After some small issues with my passport were cleared up, I was able to get a more or less last minute flight from Hamburg to Seoul. Arriving in Seoul I was pleasantly surprised with a special pick up service, my teacher Kim Seung-jun 9p was there to bring me directly to the Kiwon. The Kiwon is a four floor high building, with Baduk-TV operating in its cellar with a large space for 2 studios and a room for the directors.
Two floors are completely decorated and ready to play tournaments in.
One floor is almost daily filled with employees of the KBA.
Arriving on Saturday morning on the 30st of June, I played a preliminary round to decide who could play in the preliminary, and to decide in which order we would play.
In the end the order was decided by a small lottery when it was clear who would play in the World-Group.
I used the rest of Saturday, and most of Sunday, to settle myself down and get over the Jetlag.
From Monday until Saturday I spent every afternoon at the Kiwon for the Preliminaries to play and look at games. Meeting many strong and living legends like Lee Sedol, Lee Changho, Rui Nawei, Xie Yimin, Fujisawa Rina, and last but not least, Cho Hye-yeon (with whom I was able to have a nice meeting and interview). Over 300 players, who were divided into separate categories (females, world, seniors etc) started in the preliminaries, playing for a place in the finals of the Samsung Cup starting in September 2018.
The Samsung Cup is a high level tournament, and a well organized tournament. More than one referee is constantly in the room, and on finishing, all games were directly documented. Any kind of louder sound was immediately removed.
On Tuesday there was the start of the prelimanaries for the World-Group, 16 players from all over the world gathered to decide who would play in the finals, where 32 players complete in a Knock-out tournament to decide who will win the Samsung Fire & Marine Insurance World Masters Baduk 2018.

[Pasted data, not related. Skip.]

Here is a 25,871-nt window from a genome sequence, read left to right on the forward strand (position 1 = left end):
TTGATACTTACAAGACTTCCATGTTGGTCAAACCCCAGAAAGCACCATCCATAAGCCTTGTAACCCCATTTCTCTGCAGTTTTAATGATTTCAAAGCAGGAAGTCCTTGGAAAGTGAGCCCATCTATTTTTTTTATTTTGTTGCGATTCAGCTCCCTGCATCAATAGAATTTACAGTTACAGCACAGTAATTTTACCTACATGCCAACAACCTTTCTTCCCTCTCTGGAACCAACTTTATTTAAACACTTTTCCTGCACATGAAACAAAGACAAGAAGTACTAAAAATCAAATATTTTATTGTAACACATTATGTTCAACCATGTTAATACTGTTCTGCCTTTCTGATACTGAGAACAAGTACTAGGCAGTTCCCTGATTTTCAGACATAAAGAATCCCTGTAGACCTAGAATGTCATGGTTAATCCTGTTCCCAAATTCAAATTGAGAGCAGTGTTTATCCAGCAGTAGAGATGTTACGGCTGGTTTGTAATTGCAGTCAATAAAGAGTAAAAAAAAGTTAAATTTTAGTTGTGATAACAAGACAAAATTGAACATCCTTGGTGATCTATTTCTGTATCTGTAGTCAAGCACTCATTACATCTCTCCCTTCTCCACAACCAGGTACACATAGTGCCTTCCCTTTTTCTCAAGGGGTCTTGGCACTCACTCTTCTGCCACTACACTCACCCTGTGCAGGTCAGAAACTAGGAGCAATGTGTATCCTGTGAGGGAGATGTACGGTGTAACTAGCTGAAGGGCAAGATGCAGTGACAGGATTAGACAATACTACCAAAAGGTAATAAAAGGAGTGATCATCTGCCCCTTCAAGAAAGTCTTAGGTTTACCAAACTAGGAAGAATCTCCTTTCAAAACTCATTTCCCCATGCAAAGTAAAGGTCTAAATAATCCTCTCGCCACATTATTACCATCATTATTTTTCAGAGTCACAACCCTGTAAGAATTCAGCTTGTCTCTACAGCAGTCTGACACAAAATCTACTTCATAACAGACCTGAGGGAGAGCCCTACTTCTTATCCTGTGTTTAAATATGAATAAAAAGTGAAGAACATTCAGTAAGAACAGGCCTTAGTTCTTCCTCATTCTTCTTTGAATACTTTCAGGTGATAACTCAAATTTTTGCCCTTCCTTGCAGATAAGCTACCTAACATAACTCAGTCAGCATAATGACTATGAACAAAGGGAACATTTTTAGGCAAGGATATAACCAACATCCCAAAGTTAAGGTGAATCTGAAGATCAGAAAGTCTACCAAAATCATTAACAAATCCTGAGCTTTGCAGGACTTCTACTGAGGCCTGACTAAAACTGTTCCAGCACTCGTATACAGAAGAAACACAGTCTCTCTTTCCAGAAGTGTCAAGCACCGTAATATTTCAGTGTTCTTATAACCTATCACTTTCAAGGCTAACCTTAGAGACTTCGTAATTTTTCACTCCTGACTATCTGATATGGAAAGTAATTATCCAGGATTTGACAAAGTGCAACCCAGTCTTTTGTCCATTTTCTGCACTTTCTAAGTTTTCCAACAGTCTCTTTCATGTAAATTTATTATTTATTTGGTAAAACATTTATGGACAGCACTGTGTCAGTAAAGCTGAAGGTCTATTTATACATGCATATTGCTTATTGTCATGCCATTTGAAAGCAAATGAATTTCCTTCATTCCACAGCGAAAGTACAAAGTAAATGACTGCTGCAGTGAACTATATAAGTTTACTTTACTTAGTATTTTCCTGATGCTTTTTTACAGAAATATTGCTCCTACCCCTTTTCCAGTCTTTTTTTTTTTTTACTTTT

From Europe 7 players started in the first round:
Mateusz Surma 1p from Poland, the winner of last year's preliminary
Ali Jabarin 1p from Israel.
Artem Kachanovsky 1p from the Ukraine, who was promoted to 2p after this tournament.
Dusan Mitic 6d from Serbia
Benjamin Dréan-Guénaïzia 6d from France
Anastasia Khlepetina 3d from Russia
Antonius Claasen 4d from the Netherlands
The first round did not see any kind of upsets, except for the fact that last years winner (Mateusz Surma 1p) of this section lost in the first ragainst Ryan Li 2p from Canada. My loss in the first round, had for me a good side effect, I was able to meet and talk with some players, learning a lot about how go is developing in other parts of the world. After my game I had a long and good talk with my opponent Chow Guang from South-Africa (last year's finalist in the preliminary). We went out for a coffee, and I discovered a delicious coffee bar which was almost next door to the Kiwon. There I learned some nice new historical things about go. So by losing I learned a lot of new thing about the history and development of go.
The second round saw some clashes between european players.